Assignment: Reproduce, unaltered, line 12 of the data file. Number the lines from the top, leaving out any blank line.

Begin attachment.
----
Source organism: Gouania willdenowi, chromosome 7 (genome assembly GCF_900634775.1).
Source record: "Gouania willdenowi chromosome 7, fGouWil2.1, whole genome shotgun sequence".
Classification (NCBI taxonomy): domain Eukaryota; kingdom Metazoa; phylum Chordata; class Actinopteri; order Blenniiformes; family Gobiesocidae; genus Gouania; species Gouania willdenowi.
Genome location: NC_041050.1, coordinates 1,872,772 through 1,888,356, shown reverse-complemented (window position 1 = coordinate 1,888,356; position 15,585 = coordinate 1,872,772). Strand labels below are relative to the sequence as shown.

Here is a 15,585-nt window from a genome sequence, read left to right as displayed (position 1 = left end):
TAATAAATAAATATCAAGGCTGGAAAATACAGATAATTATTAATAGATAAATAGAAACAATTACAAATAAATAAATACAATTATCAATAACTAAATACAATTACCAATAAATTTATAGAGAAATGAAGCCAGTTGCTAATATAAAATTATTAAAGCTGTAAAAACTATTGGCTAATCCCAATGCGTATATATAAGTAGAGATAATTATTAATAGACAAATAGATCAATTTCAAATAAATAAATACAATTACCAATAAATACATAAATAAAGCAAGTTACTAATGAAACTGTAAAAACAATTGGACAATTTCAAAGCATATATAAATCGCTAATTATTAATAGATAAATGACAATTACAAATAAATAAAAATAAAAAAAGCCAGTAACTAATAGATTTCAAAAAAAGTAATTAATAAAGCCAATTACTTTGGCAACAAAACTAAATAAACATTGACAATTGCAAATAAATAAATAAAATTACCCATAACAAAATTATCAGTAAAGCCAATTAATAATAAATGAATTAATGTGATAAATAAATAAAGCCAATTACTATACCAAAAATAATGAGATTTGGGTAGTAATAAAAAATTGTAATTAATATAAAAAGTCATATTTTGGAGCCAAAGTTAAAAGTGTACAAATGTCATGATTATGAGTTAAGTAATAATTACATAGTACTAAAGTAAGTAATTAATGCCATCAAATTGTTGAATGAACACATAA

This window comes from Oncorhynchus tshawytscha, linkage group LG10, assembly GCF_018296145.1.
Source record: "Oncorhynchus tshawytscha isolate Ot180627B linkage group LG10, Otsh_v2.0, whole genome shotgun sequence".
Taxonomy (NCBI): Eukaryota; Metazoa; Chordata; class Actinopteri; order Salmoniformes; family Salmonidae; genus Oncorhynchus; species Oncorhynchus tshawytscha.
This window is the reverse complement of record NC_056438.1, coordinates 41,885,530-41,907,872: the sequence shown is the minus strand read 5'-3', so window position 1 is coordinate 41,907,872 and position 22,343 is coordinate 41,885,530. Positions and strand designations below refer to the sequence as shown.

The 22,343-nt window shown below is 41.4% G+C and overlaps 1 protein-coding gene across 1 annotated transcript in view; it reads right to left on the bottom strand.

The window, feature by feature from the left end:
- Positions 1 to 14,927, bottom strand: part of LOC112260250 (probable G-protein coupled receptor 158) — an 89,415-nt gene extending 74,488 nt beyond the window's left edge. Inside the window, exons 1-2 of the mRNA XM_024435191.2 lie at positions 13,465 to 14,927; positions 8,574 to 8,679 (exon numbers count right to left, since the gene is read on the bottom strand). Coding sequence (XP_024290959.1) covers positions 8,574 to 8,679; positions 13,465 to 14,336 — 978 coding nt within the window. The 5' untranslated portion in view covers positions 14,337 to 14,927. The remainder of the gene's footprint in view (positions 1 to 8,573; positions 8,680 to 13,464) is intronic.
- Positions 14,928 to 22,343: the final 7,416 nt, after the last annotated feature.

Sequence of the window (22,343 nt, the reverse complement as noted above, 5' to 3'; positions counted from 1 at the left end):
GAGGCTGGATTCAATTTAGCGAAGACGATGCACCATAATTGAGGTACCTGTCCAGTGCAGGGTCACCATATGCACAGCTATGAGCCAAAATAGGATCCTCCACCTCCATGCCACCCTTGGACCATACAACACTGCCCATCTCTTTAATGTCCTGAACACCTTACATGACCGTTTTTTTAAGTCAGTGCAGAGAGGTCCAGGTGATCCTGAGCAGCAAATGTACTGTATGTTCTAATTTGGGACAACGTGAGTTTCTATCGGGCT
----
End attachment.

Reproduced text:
The window, feature by feature from the left end: